Eric (e21237.upc-e.chello.nl - 184.108.40.206)
|Posted on Saturday, March 16, 2002 - 11:17 am: ||
Hello. As Ireland has given up the punt and pingin for the euro, I am wondering whether the euro and the cent have their own names or spellings in Irish. The name of the coin has created some linguistical problems, for example, in Italian it is strange to have a word end in 2 consonants (ceNT)and the Finns have to miss out on their grammatical A on the coins and notes (2 euro instead of 2 euroa). The combination eu does not seem very Irish. Also, would it be an euro or an t-euro? Looking forward to reading your comments.
Seosamh Mac Muirí (proxy-server3.ul.ie - 220.127.116.11)
|Posted on Tuesday, April 16, 2002 - 07:12 am: ||
Cíoramar an scéal seo cheana ar 'BEO' agus sheolas mo dhearcadh féin air chuig 'FOINSE' ag tús na bliana.
Cuireann sé iontas nach beag orm daoine a bheith sásta, go dtí seo ar aon nós, leis na leaganacha aduaine mar a luaigh tú iad.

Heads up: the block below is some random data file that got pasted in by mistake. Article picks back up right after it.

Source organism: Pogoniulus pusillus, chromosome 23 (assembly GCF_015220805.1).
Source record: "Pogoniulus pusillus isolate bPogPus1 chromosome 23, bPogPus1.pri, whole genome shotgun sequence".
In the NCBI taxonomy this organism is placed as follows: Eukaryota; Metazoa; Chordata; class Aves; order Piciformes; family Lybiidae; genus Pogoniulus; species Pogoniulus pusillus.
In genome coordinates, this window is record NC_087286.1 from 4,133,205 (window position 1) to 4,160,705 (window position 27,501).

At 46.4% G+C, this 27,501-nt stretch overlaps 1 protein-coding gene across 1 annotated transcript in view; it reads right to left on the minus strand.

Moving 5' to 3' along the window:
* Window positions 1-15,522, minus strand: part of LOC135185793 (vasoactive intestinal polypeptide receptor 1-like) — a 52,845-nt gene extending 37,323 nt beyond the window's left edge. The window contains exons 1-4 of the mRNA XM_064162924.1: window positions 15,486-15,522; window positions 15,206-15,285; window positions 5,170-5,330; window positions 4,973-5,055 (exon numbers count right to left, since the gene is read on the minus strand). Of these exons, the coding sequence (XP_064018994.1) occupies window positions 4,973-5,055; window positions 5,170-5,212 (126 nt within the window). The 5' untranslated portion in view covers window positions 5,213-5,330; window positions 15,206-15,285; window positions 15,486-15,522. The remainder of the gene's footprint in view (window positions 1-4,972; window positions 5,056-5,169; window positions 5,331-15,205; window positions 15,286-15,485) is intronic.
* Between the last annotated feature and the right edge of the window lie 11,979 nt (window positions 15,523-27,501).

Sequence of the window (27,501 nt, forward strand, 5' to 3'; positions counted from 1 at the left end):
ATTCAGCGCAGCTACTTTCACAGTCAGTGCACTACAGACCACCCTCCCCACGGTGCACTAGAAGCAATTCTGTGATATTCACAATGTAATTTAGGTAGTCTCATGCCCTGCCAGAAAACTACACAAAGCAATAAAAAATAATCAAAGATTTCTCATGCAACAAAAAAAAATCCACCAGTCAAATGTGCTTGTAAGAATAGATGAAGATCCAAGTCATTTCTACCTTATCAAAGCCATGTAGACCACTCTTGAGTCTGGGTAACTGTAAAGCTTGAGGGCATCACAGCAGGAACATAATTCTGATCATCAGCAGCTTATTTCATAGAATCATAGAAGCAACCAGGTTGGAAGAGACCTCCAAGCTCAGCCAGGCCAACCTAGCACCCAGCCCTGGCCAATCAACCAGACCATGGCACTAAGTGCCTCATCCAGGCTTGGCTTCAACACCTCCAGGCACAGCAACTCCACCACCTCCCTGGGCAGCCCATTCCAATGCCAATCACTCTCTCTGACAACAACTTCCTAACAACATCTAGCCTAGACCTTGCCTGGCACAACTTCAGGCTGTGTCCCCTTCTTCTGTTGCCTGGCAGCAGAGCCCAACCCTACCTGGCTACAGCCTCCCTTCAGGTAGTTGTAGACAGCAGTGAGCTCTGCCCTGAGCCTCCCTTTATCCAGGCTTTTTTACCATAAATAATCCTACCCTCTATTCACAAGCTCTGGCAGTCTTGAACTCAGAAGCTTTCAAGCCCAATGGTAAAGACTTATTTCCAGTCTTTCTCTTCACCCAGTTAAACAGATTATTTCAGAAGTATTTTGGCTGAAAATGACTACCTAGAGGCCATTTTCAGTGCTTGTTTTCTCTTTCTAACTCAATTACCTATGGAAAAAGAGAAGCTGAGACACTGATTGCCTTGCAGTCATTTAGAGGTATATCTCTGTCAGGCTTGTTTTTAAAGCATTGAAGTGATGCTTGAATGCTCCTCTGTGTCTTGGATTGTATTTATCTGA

Cleachtaímse féin 'punt', nó 'punt na Bruiséile' i gcás amhrais agus 'cianóg'. Ní fhaca mé aon fadhb leo mar fhocail go dtí seo.
This matter has appeared previously in other, unsearchable, Irish language forums.
Within Irish, I have opted for 'punt', or very occasionally, 'punt na Bruiséile' to avoid any chance of doubt, and 'cianóg' and the country hasn't come to a standstill around me.
I feel that people should stand up to uninformed political burocracy making statements and demands which run contrary to a people's language.
It may be that the relative slavishness of a people so involved - a public subconsciousness question - will determine the outcome in any such minor conflict.